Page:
JEFFERSONVILLE — A group of Southern Indiana residents is bringing to the table a growing issue some say has long been overlooked in their communities — homelessness and lack of affordable housing.

Nearly 100 people gathered Thursday in Jeffersonville for the first of multiple meetings aimed at finding solutions to the barriers many face in finding or keeping housing, including not enough places to live themselves, or ones out of reach to many. They also looked at funding sources and other opportunities to increase the availability of affordable housing.

The first part of the three-hour meeting included presentations by local and state partners, including representation from the Indiana Department of Housing and Urban Development and the Indiana Housing & Community Development Authority. Attendees included elected officials from Clark, Floyd, Scott and Jefferson counties in Indiana, representatives from community agencies and many who simply came as community members.

"I think what this does is say there's a lot of interest in this subject and people do want to do something," Barb Anderson, director of Haven House Services, Inc., which hosted the meeting, said. "They want to make sure poor people are cared for just as much as wealthy people, as much as middle income people, as much as John Q. Public."

The issue is one Anderson is intimately familiar. In 1983, she started Haven House, and while it recently changed hands and is now called Catalyst Rescue Mission, remains the area's only homeless shelter.

That first night, 45 people stayed there — mothers, children, singles — from the Southern Indiana area. Now more than 35 years later, the numbers have gone up — an average of more than 100 per night — but the opportunities for permanent housing may not have increased.

"We began a long journey that's still going on," Anderson said. But she said the issue is not just that there is only one shelter for multiple counties, but that the housing is just not there.

"We don't just need to shelter them; that's not humane," she said, adding that those in opposition to creating new opportunities for affordable housing in their communities "can't have it both ways. If you do not want homeless people, you have to build housing."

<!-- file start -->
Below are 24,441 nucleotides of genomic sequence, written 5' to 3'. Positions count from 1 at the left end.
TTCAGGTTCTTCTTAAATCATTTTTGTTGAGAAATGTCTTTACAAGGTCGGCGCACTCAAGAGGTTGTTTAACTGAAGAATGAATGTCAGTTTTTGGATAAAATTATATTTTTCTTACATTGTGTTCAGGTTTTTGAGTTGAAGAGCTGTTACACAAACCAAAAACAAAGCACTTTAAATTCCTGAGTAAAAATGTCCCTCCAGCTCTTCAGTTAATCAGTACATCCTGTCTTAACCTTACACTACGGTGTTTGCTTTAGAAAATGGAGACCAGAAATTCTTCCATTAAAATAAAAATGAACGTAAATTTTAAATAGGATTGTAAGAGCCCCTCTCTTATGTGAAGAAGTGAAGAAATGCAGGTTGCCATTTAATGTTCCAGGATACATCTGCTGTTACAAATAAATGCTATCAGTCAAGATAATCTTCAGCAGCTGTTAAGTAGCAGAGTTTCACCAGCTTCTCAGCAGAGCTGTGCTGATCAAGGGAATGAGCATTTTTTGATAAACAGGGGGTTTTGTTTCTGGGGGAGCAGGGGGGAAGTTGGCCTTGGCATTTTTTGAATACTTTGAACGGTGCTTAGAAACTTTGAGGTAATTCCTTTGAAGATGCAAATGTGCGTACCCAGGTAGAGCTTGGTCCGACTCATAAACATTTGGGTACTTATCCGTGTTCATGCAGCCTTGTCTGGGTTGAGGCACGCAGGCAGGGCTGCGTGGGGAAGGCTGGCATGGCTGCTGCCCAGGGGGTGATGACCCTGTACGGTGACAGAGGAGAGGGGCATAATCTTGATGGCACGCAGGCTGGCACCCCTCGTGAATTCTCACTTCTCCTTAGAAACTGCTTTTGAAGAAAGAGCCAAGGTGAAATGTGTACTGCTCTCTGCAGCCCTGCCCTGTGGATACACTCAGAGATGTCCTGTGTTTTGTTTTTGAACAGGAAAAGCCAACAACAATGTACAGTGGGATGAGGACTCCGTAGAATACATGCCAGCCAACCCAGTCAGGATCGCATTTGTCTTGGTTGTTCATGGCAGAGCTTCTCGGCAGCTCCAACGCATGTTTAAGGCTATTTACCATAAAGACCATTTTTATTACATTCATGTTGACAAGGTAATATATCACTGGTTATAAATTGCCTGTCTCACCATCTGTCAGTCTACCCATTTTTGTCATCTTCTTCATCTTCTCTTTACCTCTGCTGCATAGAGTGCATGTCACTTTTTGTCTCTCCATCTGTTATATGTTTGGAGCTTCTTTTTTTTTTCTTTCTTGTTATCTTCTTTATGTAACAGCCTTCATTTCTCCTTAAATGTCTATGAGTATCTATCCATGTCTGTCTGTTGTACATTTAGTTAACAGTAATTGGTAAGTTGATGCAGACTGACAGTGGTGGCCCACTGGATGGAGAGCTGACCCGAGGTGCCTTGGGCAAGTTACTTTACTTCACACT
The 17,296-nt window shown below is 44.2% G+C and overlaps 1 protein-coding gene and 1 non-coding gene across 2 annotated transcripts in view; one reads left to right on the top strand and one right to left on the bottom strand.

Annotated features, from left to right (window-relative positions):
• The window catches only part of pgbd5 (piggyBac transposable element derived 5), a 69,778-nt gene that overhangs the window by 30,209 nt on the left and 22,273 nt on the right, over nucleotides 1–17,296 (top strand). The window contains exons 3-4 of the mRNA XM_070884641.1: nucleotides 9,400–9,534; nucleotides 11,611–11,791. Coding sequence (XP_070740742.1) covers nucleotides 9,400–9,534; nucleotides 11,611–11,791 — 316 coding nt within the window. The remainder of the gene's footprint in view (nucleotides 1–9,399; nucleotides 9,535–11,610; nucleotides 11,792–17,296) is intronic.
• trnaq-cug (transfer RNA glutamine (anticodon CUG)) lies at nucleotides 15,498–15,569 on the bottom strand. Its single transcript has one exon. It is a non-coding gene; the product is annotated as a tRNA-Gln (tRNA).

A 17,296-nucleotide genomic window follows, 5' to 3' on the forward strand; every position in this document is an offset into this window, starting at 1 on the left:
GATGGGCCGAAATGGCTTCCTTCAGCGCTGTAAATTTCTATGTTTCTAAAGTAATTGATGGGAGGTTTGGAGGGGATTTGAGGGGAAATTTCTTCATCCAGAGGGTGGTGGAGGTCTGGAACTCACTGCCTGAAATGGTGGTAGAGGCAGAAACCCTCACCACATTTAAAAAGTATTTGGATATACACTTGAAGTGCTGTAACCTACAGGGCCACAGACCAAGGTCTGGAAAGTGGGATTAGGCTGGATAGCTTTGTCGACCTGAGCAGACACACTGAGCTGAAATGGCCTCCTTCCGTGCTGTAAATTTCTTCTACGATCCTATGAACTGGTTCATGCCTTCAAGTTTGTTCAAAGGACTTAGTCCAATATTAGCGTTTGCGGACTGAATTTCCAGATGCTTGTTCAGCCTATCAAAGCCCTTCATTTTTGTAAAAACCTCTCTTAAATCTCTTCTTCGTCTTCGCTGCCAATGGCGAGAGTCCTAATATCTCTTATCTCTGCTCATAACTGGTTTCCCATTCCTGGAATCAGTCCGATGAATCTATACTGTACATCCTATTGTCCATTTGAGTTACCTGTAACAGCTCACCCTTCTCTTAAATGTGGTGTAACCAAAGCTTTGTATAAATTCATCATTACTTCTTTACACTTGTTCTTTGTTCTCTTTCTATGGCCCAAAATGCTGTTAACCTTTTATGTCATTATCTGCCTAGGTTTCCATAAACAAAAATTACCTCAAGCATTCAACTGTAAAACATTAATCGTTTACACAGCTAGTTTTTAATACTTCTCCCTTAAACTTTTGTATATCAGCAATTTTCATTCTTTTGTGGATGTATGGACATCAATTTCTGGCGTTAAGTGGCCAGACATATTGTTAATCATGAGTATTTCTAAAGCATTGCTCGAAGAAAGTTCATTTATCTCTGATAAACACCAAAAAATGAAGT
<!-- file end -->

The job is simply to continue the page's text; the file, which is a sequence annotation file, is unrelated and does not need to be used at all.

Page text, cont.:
The shelter is now operated by Park Memorial United Methodist Church. Anderson remains on the ground fighting for those who lack permanent housing.

Jim Moon, shelter director and pastor at Park Memorial, gave the crowd a feel for the issue from his vantage point. In 2019, there were 2,371 unique overnight stays at the shelter; that's not including anyone who stopped in for a meal or a shower only. Of these, 74 percent are from Southern Indiana and 16 percent are from Louisville. More than half — 53 percent — self-report as being victims of domestic violence, he said.

Another 40 to 60 are out on the street on any given day in Southern Indiana, with countless others doubling up with families or friends, staying on couches or wherever there is a spot for them.

"They have nowhere to go," Moon said. "For anybody to continue to say this is not in our backyard, you're defying reality."

Dr. Eric Yazel, Clark County Health officer and emergency room physician, said the institutional issue can be seen every night in the ER — a place he said is good at detecting issues in the community.

On a given night, he said, there are 10 of the department's 30 beds in use by people experiencing homelessness — either due to medical issues like injuries from living outside, or just because they don't have a warm place to sleep.

He challenged those in attendance to not only talk about the issue, but do something.

"It's easy to brainstorm," he said. "I challenge you to see it through."

Following the initial presentations, those at the meeting broke into one of five groups, which for 45 minutes tackled a given topic. They addressed barriers to affordable housing such as income, credit history, criminal background, mental illness and addiction; they also talked about the challenges and resources to building the housing that's needed.

Afterward, a representative from each table explained their initial brainstorming findings to the group. Carolyn King, member of Clark County CARES, was in the group that looked at where they want things to be in three years.

Her list included enough affordable housing for people to have homes but also the infrastructure needed — good transportation, and necessities like grocery stores.

"[Affordable housing] is just as important as roadways, animal shelters and sewer systems," King said.

Those who worked in the sessions are tasked with researching solutions, and will report back at the next meeting, Feb. 5. Anderson said it's about being a united community, determining what needs to be done in their cities, towns, counties and region.

"If you want to get it done, you just have to have your foot on the pavement and get it done," she said.

Aprile Rickert is the crime and courts reporter at the News and Tribune. Contact her via email at or by phone at 812-206-2115. Follow her on Twitter: @Aperoll27.

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